return to main index

  mobile - desktop
follow us on facebook follow us on twitter follow us on YouTube link to us on LinkedIn
click here for Rodent Pro
Mice, Rats, Rabbits, Chicks, Quail
Available Now at!
Locate a business by name: click to list your business
search the classifieds. buy an account
events by zip code list an event
Search the forums             Search in:
News & Events: Herp Photo of the Day: Happy Rattlesnake Friday! . . . . . . . . . .  Herp Photo of the Day: Kingsnake . . . . . . . . . .  Northern Virginia Reptile Show - Oct. 07, 2023 . . . . . . . . . .  All Maryland Reptile Show - Oct. 14, 2023 . . . . . . . . . .  Richmond Reptile Expo - Oct. 28, 2023 . . . . . . . . . .  All Maryland Reptile Show - Nov. 04, 2023 . . . . . . . . . .  All Maryland Reptile Show - Dec. 09, 2023 . . . . . . . . . .  York County Reptile Show - Dec. 10, 2023 . . . . . . . . . .  Northern Virginia Reptile Show - Dec. 16, 2023 . . . . . . . . . . 

full banner - advertise here .50¢/1000 views
click here for Rodent Pro
pool banner - $50 year

RE: H. cinera question

[ Login ] [ User Prefs ] [ Search Forums ] [ Back to Main Page ] [ Back to Tree Frogs ] [ Reply To This Message ]
[ Register to Post ]

Posted by: CKing at Wed Jul 23 21:17:38 2008  [ Report Abuse ] [ Email Message ] [ Show All Posts by CKing ]  

>>The Pseudies do all breed earlier in the year than do the sympatric Hyla, and they all have darkly-pigmented testes (presumably an adaptation to encourage spermatazoal development in cool weather). There's overlap, of course- peepers are usually still going when the grays start up- but as a generality it holds well, at least here in the east. I don't know much about the western hylids. >>

I think you missed the point. The genus Pseudacris is not defined on the basis of cold weather breeding whatsoever. All that cladists care about are clades. After they delimited a clade, then they may (or may not) try to name it as a taxon. It is not important whether this clade has anything in common at all and whether what they do have in common is meaningful or not. This is the opposite of what traditional taxonomists used to do: i.e. find a group that has something in common, for example, feathers, and then try to determine whether the group of animals that share this similarity is polyphyletic or not. If it is polyphyletic, then the taxon would be invalidated. If it is not polyphyletic, then it is a valid taxon.

>>I share your frustration with under-supported conclusions touted as fact by taxonomists, and with the silliness of many cladistic classifications. However, I don't think it is cladistic theory itself that is the problem so much as the fact that people try to use it with Linnaean nomenclature- a case of utter incompatibility.>>

Cladistics as a methodology has evolved into something even Hennig himself may no longer recognize. Hennig insisted on the use of synapomorphies, whereas currently practicing cladists rely instead on superificial similarities. That is one of the reasons why many of the morphological cladistic analyses of the recent past are being overturned by molecular data. Kluge's lumping of Calabaria, Charina and Lichanura comes readily to mind. Not only are cladistic classifications untenable, so are the results of many cladistic analyses.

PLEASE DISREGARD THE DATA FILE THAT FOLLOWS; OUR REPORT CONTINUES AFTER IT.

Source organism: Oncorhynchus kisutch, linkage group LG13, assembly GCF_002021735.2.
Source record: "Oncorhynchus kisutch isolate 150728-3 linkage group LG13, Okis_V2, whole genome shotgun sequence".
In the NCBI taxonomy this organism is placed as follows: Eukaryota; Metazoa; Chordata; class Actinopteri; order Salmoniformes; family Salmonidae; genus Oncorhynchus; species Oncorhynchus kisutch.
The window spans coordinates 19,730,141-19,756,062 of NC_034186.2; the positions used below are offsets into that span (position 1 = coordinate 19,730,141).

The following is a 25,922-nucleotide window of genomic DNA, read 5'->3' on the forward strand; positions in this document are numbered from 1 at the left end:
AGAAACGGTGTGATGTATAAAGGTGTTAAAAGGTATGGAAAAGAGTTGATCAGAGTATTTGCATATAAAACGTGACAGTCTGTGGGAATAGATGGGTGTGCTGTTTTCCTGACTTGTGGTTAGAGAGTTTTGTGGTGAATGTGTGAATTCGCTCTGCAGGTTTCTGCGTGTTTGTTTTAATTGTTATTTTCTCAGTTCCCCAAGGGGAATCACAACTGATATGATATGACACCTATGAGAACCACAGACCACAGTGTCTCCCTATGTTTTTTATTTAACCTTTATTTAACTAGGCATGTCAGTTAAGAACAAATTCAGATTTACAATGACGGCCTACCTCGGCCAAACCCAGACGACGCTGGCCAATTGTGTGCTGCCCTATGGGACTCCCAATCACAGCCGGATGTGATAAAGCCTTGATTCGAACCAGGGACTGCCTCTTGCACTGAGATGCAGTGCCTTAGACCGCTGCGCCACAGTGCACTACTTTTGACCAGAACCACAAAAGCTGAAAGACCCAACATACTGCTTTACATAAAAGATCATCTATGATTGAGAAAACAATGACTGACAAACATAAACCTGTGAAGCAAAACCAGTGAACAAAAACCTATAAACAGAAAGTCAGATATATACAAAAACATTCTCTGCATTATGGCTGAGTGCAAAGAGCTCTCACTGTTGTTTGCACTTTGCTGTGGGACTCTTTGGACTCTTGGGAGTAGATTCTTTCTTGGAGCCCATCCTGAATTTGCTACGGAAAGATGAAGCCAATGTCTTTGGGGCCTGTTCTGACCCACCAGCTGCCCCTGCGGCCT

>>So- all species belong to one and only one genus by Linnaean rules, and all species are derived from a common ancestor. Therefore all genera are derived from other genera. Yet cladistics does not permit paraphyly, so logically all species must belong to a single genus. The obvious solution is to allow genera to be nested- the genera Pseudacris and Acris would be within the genus Hyla, for example- but this is disallowed by Linnaean rules. The cladists have tried to get around this by concentrating on terminal taxa and pretending that ancestral species do not exist, thereby creating a taxonomy based on which species happen to still be alive. This is foolish. >>

Cladists do not pretend that ancestral species do not exist. They pretend that ancestral species automatically become extinct when new species evolve. Similarly they pretend that an old genus becomes extinct whenever a new genus arises. That is simply nuts, because there is no evolutionary mechanism that would cause an entire genus to become extinct. Since only one species may give rise to a new genus, the remaining species within the old genus has not changed, at least not enough to be named a new genus. But cladistic convention mandates that the old genus should be treated as a new daughter genus and that it be given a new name. I know of no evolutionary mechanism that would cause all of the species within a genus to evolve into a new genus. So, in effect, cladists are giving new names to taxa that have not changed and then pretend that its ancestor became extinct.

>>Clearly a new nomenclatural system is the solution. I know Phylocode has been put forth; I don't know enough about it to really evaluate it.>>

I disagree with you here. There is no need for a new nomenclatural system. There is a need for cladists to abandon their unscientific treatment of paraphyletic taxa and to stop giving new names to taxa that have not changed.


[ Reply To This Message ] [ Subscribe to this Thread ] [ Show Entire Thread ]

<< Previous Message:  RE: H. cinera question - batrachos, Wed Jul 23 17:38:45 2008